Executive Book Club

Book recommendations from Elon Musk, Uber's first employee, Warriors owner and more

SpaceX founder Elon Musk looks on after being recognized by U.S. President Donald Trump at NASA's Vehicle Assembly Building after watching the successful launch of a Falcon 9 rocket with the Crew Dragon spacecraft from pad 39A at the Kennedy Space Center.
Paul Hennessy | SOPA Images | Getty Images

If you're looking for new books to read, former Y Combinator president and current Open AI CEO Sam Altman has collected a list of recommendations from some high-powered people.

On Friday, Altman tweeted a request for book recommendations and — being a big name in Silicon Valley — received responses from several successful entrepreneurs and innovators, like Elon Musk and Uber's first employee, Ryan Graves, who thanks to that gig is a billionaire, according to Forbes.

SpaceX and Tesla boss Musk recommended "The Life of Greece," the second book in an 11-book series called "The Story of Civilization," written over the course of 50 years by spouses Will and Ariel Durant. The Pulitzer Prize-winning series attempts to catalog the history of human beings and through the time of Napoleon and his rule.

According to Musk, the "first book is a little dry, but [the] second book, 'The Life of Greece,' is incredible," he tweeted. "Ancient Greece had it all [and] then committed suicide. Nobody digs your grave better than yourself." (The book details Ancient Greek civilization from the Death of Alexander the Great through when it was conquered by the Romans.)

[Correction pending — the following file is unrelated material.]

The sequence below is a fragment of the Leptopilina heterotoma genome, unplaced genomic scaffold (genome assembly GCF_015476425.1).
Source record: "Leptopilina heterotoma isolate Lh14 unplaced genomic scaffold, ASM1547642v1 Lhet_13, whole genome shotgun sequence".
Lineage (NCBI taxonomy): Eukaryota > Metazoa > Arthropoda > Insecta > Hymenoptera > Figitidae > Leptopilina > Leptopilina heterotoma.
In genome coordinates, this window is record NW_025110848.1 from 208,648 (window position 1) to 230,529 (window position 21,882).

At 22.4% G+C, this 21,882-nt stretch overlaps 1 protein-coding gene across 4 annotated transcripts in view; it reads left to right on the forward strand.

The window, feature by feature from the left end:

Chamath Palihapitiya, an early Facebook executive and now part owner and executive board member of the Golden State Warriors NBA basketball team, tweeted a recommendation to read "Americana: A 400-Year History of American Capitalism" by Bhu Srinivasan, a serial entrepreneur who has been involved in start-ups ranging from municipal bond financial data to video game development. 

The book looks at the past four centuries of the United States' economy.

"This book is the stone cold nuts," says Palihapitiya. (Though Palihapitiya does not elaborate on what makes the book "nuts," but it is a tour of innovation and capitalism in the United States from the first European settlers to the age of the internet. "The device that I used was to explore American history as a series of next big things," Srinivasan said in 2017 in an interview with radio show, Knowledge@Wharton.) 

Graves (formerly of Uber and now CEO of private investment company Saltwater) tweeted that he is in a book exchange group where, three times, he has been given the book "Shantaram," "so that says something." (Goldman Sachs strategist David Haber chimed in to confirm the novel is worth reading. "It's excellent," Haber tweeted.) 

"Shantaram," which is nearly 1,000 pages, is author Gregory David Roberts' "fictionalized account of his years in Bombay" in the 1980s, according to The New York Times' 2004 review of the novel. 

In real life, Roberts escaped from Australia after being sentenced to 19 years in prison for a series of armed robberies. He landed in India where he lived on the lam for a decade. During that time he set up a free medical clinic for the poor but also was involved in counterfeiting, smuggling and being a gunrunner, among other nefarious activities.

The tweet thread is filled with many other book suggestions, if by lesser-known recommenders, with some authors promoting their own books.

See also: 

Golden State Warriors co-owner: This job interview question filters out 'boring' Ivy League 'box-checkers' and finds 'genius'

Uber employee No. 1 is a billionaire, and he got the job thanks to a tweet

Malcom Gladwell: Why 'overconfidence is more dangerous than incompetence'

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